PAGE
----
Wishing Stone Ceremony Wedding

Selina Rose

Romantic and memorable, a stone ceremony is an unconventional but sentimental way to involve your family and friends in your big day -

Finding fresh ways to involve your nearest and dearest in your wedding ceremony can be tough, but the idea of a Stone Ceremony is a simple solution - and a fantastic way to do something your friends and family will always remember.

Read on to get the lowdown on two distinct types: the Stone Ceremony; and the Oathing Stone Ceremony, to see whether one might work for you.

The Stone Ceremony

Wishing Stone Ceremony Wedding

Laura Munro

1. Before the wedding day, purchase polished stones or pebbles from Bunnings or a garden supplier and place them into a pretty pot or bowl together with a number of permanent markers (you'll soon see why)

2. As guests arrive, have a designated person hand each one a small polished stone or pebble

3. During the ceremony, ask your guests - and the bridal party - to hold their stone and make a loving wish for the couple's future life together

4. At the end of the ceremony, ask your guests to write their name and one word representing their wish onto the stone, such as: love, happiness, health, family, friendship, patience etc

5. Each stone represents a unique wish the couple can take with them during their marriage

6. Towards the end of the ceremony, perhaps during the Signing of the Register, arrange for a designated family member or one of the bridal party to collect the stones into a glass vase, creating an original memento - and a fabulous addition to any mantel, coffee table or bookshelf (just note that if yours is an especially large wedding you might want to go for a series of jars instead - one can become pretty heavy, pretty quickly!)

The Oathing Stone

Oathing Stone Wedding Ceremony

Storytellers and co

We have the Scots to thank for the Oathing Stone tradition, which involves the happy couple placing both of their hands upon a special stone during their exchange of vows.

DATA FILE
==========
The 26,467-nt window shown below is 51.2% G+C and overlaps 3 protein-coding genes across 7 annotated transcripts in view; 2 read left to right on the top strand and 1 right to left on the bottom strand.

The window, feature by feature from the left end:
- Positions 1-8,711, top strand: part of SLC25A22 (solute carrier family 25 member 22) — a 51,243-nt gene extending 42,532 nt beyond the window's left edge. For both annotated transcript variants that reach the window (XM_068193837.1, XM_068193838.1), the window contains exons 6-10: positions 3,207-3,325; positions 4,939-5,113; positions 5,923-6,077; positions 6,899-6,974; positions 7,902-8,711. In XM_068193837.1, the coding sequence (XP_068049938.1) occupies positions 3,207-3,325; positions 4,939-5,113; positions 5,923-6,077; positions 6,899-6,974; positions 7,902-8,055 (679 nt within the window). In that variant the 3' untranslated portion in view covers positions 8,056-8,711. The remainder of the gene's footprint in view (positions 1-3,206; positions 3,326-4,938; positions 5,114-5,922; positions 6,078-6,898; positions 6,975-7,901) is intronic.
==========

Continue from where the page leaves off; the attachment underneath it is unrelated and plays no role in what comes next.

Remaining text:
Taken from an ancient Celtic tradition of ‘setting an oath in stone', the idea is that holding the stone whilst saying vows ‘sets the vows in stone'.

If this is something you'd like to do, you can use any stone, but one collected from a meaningful location for the two of you may make it even more moving so scour your favourite local parks and beaches for a stone that looks suitable.

To prepare the stone, scrub it and treat it with almond oil to give it a nice sheen and, if you fancy really getting into the Celtic mood, have it etched with a Celtic knot, the date of your wedding and your intials...although this is obviously not essential.

As for how to explain to your audience what you're up to, we've put together a few simple words as a suggestion below, but feel free to come up with your own:

Sample Oathing Stone wording

Family and friends, [Bride] and [Groom] will now make their own vows using the Scottish tradition of the ‘Oathing Stone'.

Can I please ask [designated carrier] to come forward with the stone.

For those of you not familiar with this Scottish tradition, it involves the couple either holding or putting their hands together on a stone they have chosen as they say their wedding vows, reflecting the Celtic belief that making an oath near a stone makes it more binding, which may be where we get the saying ‘set in stone'.

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